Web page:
Based on stories selected from the bestseller Gottland by Polish author Mariusz Szczygiel, a series of film essays will be made by six FAMU students, describing the Czech national history from the perspective of one who never won. Surrounded by superpowers in its geopolitical space, Czechoslovakia has always had to manoeuvre within the limits set by others (e.g. when fighting for the unwanted Emperor of Austria in World War I, suffering the trauma of the Munich Pact etc.). Unable to decide about their own fate, Czechs had to develop a strategy of constant compromise-seeking behaviour and peaceful solutions, assuming the position of the "absent one", since that was the most advantageous way of defence; minimizing the experience of loss, however, leaving behind a great moral mutilation. In comparison with other nations of the world, nothing much ever happened to Czechs and nothing much ever will.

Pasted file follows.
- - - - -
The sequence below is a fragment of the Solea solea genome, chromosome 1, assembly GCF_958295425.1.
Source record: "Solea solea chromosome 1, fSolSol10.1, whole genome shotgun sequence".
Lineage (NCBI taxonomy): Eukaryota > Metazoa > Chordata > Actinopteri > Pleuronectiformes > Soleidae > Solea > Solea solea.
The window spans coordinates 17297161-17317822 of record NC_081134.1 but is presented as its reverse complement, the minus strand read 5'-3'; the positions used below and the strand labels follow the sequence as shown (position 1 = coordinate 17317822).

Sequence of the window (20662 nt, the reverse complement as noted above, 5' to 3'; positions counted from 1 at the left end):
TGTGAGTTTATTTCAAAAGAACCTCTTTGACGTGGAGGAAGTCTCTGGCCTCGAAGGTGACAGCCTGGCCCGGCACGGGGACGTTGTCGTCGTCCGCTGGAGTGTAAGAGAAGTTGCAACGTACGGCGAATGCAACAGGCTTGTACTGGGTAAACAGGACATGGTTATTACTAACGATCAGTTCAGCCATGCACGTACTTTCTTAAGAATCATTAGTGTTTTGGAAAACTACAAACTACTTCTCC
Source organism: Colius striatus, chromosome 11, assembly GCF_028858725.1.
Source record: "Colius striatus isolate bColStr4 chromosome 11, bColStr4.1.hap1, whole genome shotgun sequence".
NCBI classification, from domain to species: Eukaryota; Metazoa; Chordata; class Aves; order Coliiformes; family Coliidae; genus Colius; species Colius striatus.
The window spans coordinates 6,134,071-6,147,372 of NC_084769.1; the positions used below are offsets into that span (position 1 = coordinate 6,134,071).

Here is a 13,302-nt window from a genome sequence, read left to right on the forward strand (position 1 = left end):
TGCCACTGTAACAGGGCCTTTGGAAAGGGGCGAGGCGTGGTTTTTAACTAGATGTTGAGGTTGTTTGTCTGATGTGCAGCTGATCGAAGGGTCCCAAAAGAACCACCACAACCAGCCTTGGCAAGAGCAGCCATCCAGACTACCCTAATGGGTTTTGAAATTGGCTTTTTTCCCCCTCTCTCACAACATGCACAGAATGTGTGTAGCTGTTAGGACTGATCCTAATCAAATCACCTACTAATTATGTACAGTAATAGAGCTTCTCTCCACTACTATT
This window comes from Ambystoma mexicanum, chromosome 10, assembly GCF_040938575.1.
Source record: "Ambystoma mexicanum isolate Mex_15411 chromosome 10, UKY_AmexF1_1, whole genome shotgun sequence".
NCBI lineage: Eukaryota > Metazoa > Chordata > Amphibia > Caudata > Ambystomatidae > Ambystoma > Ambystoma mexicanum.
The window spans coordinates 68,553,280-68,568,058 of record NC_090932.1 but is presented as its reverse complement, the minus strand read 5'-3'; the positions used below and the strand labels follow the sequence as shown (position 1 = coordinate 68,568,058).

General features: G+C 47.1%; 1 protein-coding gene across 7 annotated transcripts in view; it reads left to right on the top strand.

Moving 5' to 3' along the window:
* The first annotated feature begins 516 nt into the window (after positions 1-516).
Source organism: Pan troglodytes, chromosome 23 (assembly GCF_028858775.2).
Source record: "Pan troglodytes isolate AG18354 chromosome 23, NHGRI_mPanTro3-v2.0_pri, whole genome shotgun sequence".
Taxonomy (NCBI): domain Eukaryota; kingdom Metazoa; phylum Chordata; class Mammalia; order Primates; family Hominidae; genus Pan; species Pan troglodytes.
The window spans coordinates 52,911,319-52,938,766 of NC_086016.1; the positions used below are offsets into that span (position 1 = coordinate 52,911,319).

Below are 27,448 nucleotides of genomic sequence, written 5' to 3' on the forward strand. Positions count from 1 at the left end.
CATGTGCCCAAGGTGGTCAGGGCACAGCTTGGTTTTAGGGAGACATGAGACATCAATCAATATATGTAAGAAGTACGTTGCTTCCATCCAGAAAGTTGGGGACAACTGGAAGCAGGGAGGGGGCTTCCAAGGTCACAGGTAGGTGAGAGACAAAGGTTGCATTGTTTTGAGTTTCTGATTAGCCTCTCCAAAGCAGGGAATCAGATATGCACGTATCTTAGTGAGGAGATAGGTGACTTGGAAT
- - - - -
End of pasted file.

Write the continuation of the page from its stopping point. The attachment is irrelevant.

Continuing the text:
Pridnestrovian Moldavian Republic. Imagine a space where the time has frozen. The time's stopped and life's been stuck in a shape resembling the era of Soviet Union. Somehow, people got used to the reign of the secret police and the fear of being spied on. Soviet-style propaganda of the authoritative, power-based regime of the president Igor Smirnov turns most of the PMR residents into simple workmen, without any will to understand how unbearable their situation is. Smirnov has been leading this non-existing country for as long as twenty years. The film focuses on a couple of characters being stuck in this geo-political gap, in between the European Union and Russia, in between the present and the past, crime and decency, decadence and hope for change. Framed by the time of presidential election, the film analyzes the organization of “no-state” and the rules of a regular life within.